By a master storyteller and leading Civil War historian, the story of Lee's greatest victory, gained in four days of fighting in May 1863. Sears (Landscape Turned Red, 1983, etc.) draws fresh life from combatants' eyewitness accounts, in diaries, memoirs, letters, and regimental histories. He traces the origins of the battle of Chancellorsville to a cabal of Union officers that forced the loser of Fredericksburg, Ambrose Burnside, to resign as commander of the Army of the Potomac. Sears credits Burnside's successor, ``Fighting Joe'' Hooker, with transforming a poorly supplied and ill-paid army marked by low morale and poor discipline into a tougher, more professional army within two months. Hooker promised President Lincoln that his newly shaped-up army would attack Robert E. Lee's Army of Northern Virginia soon and end the war. Sears finds Hooker's plans to attack Lee in Virginia sound in concept but poor in execution. Lee, with only half the number of Union troops, violated an old military axiom by splitting his army, using Stonewall Jackson to move a strong assault force around enemy lines to strike the Union's sleepy right flank. Jackson's surprise assault was the key to a brilliant but costly victory; in the confusion Jackson was mortally wounded by his own troops. Sears argues that incompetent corps commanders let Hooker down by failing to execute orders properly, and that Hooker was also compromised by poor intelligence and by a cavalry general who failed in his mission to cut off Lee's supply train. Lee's tactics finally forced the Union troops to abandon the field. Sears believes that, ironically, Lee's victory at Chancellorsville emboldened him to invade Pennsylvania, which resulted in his bloody defeat at Gettysburg. Another definitive book by the skilled Sears—a must for Civil War students and buffs. (16 b&w photos, not seen) (History Book Club main selection)

Pub Date: Nov. 1, 1996

ISBN: 0-395-64317-2

Page Count: 588

Publisher: Houghton Mifflin

Review Posted Online: May 20, 2010

Kirkus Reviews Issue: Sept. 1, 1996

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Stricter than, say, Bergen Evans or W3 ("disinterested" means impartial — period), Strunk is in the last analysis...



Privately published by Strunk of Cornell in 1918 and revised by his student E. B. White in 1959, that "little book" is back again with more White updatings.

Stricter than, say, Bergen Evans or W3 ("disinterested" means impartial — period), Strunk is in the last analysis (whoops — "A bankrupt expression") a unique guide (which means "without like or equal").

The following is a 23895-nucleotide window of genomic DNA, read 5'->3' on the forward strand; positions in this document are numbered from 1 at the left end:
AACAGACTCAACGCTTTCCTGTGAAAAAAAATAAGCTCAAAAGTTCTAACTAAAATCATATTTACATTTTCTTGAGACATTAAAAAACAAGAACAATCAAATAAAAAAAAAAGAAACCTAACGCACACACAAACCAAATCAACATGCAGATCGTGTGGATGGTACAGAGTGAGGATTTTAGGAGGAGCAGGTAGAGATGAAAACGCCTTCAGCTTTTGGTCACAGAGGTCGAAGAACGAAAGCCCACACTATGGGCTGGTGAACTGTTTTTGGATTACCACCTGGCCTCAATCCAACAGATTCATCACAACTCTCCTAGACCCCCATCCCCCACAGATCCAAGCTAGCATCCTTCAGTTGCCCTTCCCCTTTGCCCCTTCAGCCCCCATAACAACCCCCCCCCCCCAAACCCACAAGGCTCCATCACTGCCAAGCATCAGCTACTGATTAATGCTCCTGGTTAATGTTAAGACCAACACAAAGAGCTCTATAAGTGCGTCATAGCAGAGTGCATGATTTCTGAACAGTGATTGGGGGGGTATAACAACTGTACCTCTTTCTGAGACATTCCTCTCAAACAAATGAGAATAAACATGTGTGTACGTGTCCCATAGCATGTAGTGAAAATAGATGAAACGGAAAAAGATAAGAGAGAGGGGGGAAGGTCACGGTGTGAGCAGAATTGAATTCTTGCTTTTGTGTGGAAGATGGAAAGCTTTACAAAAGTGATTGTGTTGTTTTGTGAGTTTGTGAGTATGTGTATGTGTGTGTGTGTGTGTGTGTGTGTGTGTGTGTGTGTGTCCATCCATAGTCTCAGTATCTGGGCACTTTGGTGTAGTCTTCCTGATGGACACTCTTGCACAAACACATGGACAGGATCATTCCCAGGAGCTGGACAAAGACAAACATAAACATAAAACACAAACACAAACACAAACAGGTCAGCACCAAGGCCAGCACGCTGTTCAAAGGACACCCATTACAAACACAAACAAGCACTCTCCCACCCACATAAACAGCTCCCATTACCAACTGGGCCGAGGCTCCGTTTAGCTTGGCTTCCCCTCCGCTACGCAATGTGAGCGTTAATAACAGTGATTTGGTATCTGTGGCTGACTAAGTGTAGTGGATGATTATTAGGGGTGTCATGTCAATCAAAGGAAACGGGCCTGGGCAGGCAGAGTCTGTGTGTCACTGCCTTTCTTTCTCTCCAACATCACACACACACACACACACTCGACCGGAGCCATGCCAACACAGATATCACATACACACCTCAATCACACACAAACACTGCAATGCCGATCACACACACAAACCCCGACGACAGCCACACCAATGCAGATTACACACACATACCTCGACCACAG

Pub Date: May 15, 1972

ISBN: 0205632645

Page Count: 105

Publisher: Macmillan

Review Posted Online: Oct. 28, 2011

Kirkus Reviews Issue: May 1, 1972

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This early reader is an excellent introduction to the March on Washington in 1963 and the important role in the march played by Martin Luther King Jr. Ruffin gives the book a good, dramatic start: “August 28, 1963. It is a hot summer day in Washington, D.C. More than 250,00 people are pouring into the city.” They have come to protest the treatment of African-Americans here in the US. With stirring original artwork mixed with photographs of the events (and the segregationist policies in the South, such as separate drinking fountains and entrances to public buildings), Ruffin writes of how an end to slavery didn’t mark true equality and that these rights had to be fought for—through marches and sit-ins and words, particularly those of Dr. King, and particularly on that fateful day in Washington. Within a year the Civil Rights Act of 1964 had been passed: “It does not change everything. But it is a beginning.” Lots of visual cues will help new readers through the fairly simple text, but it is the power of the story that will keep them turning the pages. (Easy reader. 6-8)

Pub Date: Jan. 1, 2001

ISBN: 0-448-42421-5

Page Count: 48

Publisher: Grosset & Dunlap

Review Posted Online: May 20, 2010

Kirkus Reviews Issue: Dec. 1, 2000

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